New Hampshire’s Universal COVID-19 Guidelines were updated again late Friday. You can access them here: NH Universal Guidelines.
Information sourced from Cook, Little, Rosenblatt & Manson pllc
Here are some of the key takeaways:
- Post-Travel Quarantine: The requirement imposed earlier this month that employees quarantine for 14 days after travel outside of New England has been slightly modified.
- Now, a 14-day quarantine must still be observed unless the travel outside of New England is “essential travel.
- Essential travel “includes travel for personal safety, medical care, care of others, parental shared custody, for food, beverage or medication or for work. Employees who travel outside of the New England states for personal or leisure reasons cannot rely on this exemption.”
- The NH DHHS Travel Guidance (available here) provides some exceptions to the quarantine requirements for “employees that work in the critical infrastructure sectors . . . AND who are deemed essential to the functioning of the business.” However, the guidance cautions that exceptions “are not recommended and should not be standard practice.”
- Training: Employers must provide employees and volunteers with training on the Universal Guidelines, industry-specific guidance, and any other applicable guidance.
- New Definitions: The Universal Guidelines now define more terms. For example, “close contact” is now defined, and follows the definition NH DHHS has been using for contract tracing purposes. This is helpful because it clarifies that brief contact in passing is not considered close contact.
- Chart to Guide Decisions: Employers are now provided with a chart to guide the decision-making process as to whether an employee must have an employee isolate or self-quarantine under various circumstances.
- Symptoms Explained by Chronic Medical Conditions: For the first time, symptoms explained by a chronic medical condition will not trigger testing, isolation, or quarantine requirements.
- Accommodating Employees Who Can’t Wear Masks: The Universal Guidelines now address how to accommodate employees or volunteers with medical conditions or disabilities that make it “unsafe” (not just uncomfortable) to wear a mask.
- What to do when state guidance conflicts with federal guidance? While these things have always been true, they bear repeating:
- NH businesses and organizations are to follow both federal and state guidance regarding COVID-19. When the NH Universal Guidelines are more strict than federal guidelines, the NH Universal Guidelines must be followed.
- NH businesses and organizations must follow both the Universal Guidelines and any applicable industry specific guidelines. New and/or updated industry-specific guidelines for certain industries are now included within the Universal Guidelines. Other NH industry-specific guidelines may be accessed here: Industry Specific Guidance.
- Immediate Action Required: The updated Universal Guidelines are dated August 27 and were posted on Friday, August 28. They went into effect immediately. Please read them as soon as you can and update your businesses’ COVID-19 protocols accordingly. Also, keep checking the Task Force’s website periodically for further updates and changes.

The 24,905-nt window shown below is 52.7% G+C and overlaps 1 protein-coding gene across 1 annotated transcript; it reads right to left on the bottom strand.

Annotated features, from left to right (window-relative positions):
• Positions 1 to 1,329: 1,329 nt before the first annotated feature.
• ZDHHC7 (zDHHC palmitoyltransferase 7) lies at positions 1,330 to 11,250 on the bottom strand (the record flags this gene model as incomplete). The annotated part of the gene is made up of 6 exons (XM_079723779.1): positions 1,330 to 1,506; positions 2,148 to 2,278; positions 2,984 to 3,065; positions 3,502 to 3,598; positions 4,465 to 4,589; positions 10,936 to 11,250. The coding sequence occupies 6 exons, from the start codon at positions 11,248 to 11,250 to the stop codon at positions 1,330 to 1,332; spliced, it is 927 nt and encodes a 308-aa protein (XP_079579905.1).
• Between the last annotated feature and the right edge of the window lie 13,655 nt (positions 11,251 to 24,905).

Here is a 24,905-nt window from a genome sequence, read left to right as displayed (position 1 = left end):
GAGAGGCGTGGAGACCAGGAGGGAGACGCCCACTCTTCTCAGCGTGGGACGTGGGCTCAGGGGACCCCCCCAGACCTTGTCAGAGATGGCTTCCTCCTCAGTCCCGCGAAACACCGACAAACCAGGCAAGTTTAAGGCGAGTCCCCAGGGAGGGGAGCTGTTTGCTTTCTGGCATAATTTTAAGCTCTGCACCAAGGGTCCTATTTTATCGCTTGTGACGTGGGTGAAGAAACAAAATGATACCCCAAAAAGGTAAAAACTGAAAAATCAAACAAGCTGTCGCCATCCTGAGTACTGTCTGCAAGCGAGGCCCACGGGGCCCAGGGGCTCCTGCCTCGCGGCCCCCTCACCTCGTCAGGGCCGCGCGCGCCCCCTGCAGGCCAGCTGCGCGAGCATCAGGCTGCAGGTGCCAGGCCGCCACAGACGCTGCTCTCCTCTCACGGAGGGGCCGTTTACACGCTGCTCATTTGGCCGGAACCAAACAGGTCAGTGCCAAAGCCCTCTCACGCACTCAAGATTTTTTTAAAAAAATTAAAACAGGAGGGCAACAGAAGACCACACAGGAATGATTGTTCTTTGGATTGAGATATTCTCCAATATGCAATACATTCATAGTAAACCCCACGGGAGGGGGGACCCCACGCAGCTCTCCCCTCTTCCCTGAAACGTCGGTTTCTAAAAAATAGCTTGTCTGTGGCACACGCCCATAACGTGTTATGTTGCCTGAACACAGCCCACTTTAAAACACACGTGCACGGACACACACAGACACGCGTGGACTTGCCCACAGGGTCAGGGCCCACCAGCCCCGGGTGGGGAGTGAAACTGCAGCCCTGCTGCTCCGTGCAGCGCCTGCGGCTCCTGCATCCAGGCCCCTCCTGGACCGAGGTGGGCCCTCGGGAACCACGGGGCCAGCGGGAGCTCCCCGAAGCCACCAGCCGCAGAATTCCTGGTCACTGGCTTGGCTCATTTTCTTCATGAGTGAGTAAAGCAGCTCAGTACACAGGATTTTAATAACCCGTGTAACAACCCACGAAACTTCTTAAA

The US DOL has issued guidance addressing when the FFCRA benefit applies to employees needing time away from work due school closures, remote learning, and hybrid schedules.
- Quick FFCRA overview: The Families First Coronavirus Response Act (FFCRA) applies to employers with fewer than 500 employees and provides paid time away from work for employees who are unable to work or telework due to certain COVID-19 related reasons including the need to care for their children when a child’s school is closed due to COVID-19 related reasons. Employees may take up to 12 weeks of paid leave for this reason, paid at 2/3 pay capped at $200/day. The FFCRA provides for tax credits to reimburse employers for the cost of providing the pay during leave. The FFCRA is set to expire on December 31, 2020.
- What does it mean for school to be closed in this era of virtual and hybrid learning? On Thursday, the US DOL answered this question by updating its FFCRA FAQs. In short, the 3 new FAQs added provide the following guidance:
- Hybrid: If a child’s school is operating on an alternate day schedule or other hybrid schedule, the employee may take FFCRA leave on the days the child is not permitted to attend school if the employee needs to care for the child and there is no other suitable person to do so.
- Full remote: If a child’s school is on a fully remote learning schedule, the school is closed to the child and the employee therefore is eligible for FFCRA leave to care for the child so long as there is no other suitable person to care for the child.
- Self-selected remote: An employee may not take FFCRA leave if the school is open and the child could attend in person, but the employee chooses a remote learning option. However, if the employee selected that option because the child is under quarantine or isolation per a government order or healthcare provider advice, the employee would be eligible for up to 2 weeks of FFCRA emergency sick leave to care for the child.
The US DOL FAQs are a helpful read, and they are updated from time to time. You may access all 100 FFCRA FAQs here: FFCRA Questions. The new return-to-school questions summarized above can be found at FAQ Nos. 98-100.